Editor’s note: This is the fourth and final installment in a series looking at domestic violence in Knox County. This week we take a closer look at what it takes to prosecute these crimes. You met “Bridget,” a local victim of domestic violence, in Part 3. Her real name is being withheld to protect her anonymity.

If it’s so bad, why doesn’t she just leave?

Enduring more than 30 years of emotional and physical abuse from her husband, Bridget heard that refrain time and again.

But the very moment a person summons the courage to leave a violent relationship is the moment they become most vulnerable, facing the very real danger of being murdered by their intimate partner.

A study from the Illinois Criminal Justice Information Authority indicated that nearly half of all murdered women were killed as they attempted to leave their partners.

Yet despite years of self-esteem-killing degradation and the very real threat of death, Bridget did summon the courage to leave.

While that first step is immensely courageous, the story for survivors doesn’t end there. Instead, it begins a new battle they must fight — oftentimes in a courtroom.

Melissa Haaff, director of Hope’s Voice, an organization that looks to assist victims of domestic violence, indicates this fight is lopsided, with the victim often left without justice.

“If a woman comes forward it’s like ‘what did she do that caused her to be assaulted.’ That stigma is still there. Then, when she finally tells her story to the local authorities, nothing happens to her abuser,” Haaff said.

A national study conducted by “Psychology Today” in 2014 found that less than 10% of domestic violence cases are prosecuted.

And, just as grim, the study found that no more than 2% of abusers ever served any jail time beyond the initial 24-48 hour “cooling off period” enforced by most states.

Haaff said this lack of penalty or accountability leads to real concerns for the survivors.

Inside his office on North Seventh Street, Dirk Carnahan combs through the pages of a 2,500-word document he has compiled, one soon be used as a handout for survivors of domestic violence.

Subtitled “It Can be a Long Journey,” the guide sets out to provide a list of resources for the men and women who have been violated by their partners and a summary of the legal process they face.

Part of that is an explanation of why the justice system often doesn’t provide the closure sought after by those who have been so viciously wronged.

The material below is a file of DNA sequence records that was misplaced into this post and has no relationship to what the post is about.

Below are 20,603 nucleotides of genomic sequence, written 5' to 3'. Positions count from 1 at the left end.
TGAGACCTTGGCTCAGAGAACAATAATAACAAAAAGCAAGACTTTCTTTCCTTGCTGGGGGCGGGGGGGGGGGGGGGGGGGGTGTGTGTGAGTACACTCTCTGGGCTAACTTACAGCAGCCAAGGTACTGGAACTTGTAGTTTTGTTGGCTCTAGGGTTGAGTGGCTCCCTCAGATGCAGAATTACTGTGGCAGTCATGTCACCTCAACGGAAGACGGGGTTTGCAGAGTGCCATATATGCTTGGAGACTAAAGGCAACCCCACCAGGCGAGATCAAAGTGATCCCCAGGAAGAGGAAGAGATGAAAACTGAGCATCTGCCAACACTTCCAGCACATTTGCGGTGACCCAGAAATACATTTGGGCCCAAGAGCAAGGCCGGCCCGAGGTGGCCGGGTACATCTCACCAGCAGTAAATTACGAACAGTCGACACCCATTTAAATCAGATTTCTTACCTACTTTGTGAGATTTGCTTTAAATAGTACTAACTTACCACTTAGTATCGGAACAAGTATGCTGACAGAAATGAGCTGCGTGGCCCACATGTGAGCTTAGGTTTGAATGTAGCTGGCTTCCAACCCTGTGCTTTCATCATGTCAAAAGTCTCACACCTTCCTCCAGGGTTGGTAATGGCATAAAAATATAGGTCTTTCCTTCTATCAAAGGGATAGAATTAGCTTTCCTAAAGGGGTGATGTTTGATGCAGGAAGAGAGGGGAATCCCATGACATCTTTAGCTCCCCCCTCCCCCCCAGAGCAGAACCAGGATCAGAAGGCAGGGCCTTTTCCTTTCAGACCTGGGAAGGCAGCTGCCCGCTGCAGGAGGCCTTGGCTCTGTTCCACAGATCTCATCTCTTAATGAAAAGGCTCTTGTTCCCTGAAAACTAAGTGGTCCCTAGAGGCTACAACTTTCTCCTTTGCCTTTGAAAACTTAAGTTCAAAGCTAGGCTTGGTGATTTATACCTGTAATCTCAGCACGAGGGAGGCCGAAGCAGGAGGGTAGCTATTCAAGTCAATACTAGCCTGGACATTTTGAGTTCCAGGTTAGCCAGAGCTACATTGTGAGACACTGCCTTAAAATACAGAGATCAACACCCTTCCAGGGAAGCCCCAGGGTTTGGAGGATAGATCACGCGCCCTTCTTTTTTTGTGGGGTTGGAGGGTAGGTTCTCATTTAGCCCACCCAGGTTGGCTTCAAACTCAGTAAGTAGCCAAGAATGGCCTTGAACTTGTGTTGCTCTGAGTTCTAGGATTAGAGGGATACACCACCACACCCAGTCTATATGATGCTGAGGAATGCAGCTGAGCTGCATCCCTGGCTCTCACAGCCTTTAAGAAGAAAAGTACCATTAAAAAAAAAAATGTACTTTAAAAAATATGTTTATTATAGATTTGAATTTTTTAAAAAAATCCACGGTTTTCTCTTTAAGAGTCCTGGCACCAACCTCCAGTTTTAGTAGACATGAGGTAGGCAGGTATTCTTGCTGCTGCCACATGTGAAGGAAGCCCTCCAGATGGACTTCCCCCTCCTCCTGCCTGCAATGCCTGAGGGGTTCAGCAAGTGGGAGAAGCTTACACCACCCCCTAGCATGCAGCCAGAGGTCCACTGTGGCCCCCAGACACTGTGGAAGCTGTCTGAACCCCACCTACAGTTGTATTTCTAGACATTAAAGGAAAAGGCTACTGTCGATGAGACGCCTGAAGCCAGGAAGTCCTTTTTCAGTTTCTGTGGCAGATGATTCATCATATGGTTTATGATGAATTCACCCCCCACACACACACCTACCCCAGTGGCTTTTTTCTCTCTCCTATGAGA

As Knox County’s prosecuting attorney, Carnahan regularly meets survivors of domestic violence at a time of great vulnerability, and though he wants to offer them justice, sometimes that simply isn’t possible.

“The toughest part of being a prosecutor is knowing that there are times when a person has been victimized and there is little or nothing we can do,” he said.

There are constraints, he said, within which he must operate.

First, the American justice system is designed to ensure an innocent person is never wrongly convicted of a crime. As a result, the burden of proof is placed on the prosecution.

And sometimes, said Carnahan, even when it seems someone is clearly guilty, he may not be able to prosecute due to deficiencies in the investigation or problems with the strength of the case, among other reasons.

These weaknesses in cases and investigations, he added, occur for a whole host of reasons.

Due to the trauma of a violent event, survivors can easily confuse details of the assault; witnesses often disappear and memories fade over time.

These difficulties are also compounded, said Carnahan, by the fact that abusers often target those who are already most vulnerable. Some survivors may be very young or very old, have been under the influence of drugs or alcohol or may be living with physical or mental disabilities.

In other instances, there could be important evidence that may not be admissible in court. Other times, an individual may have clearly done something morally or ethically wrong, but the behavior doesn’t fit under the exact definition of a specific crime.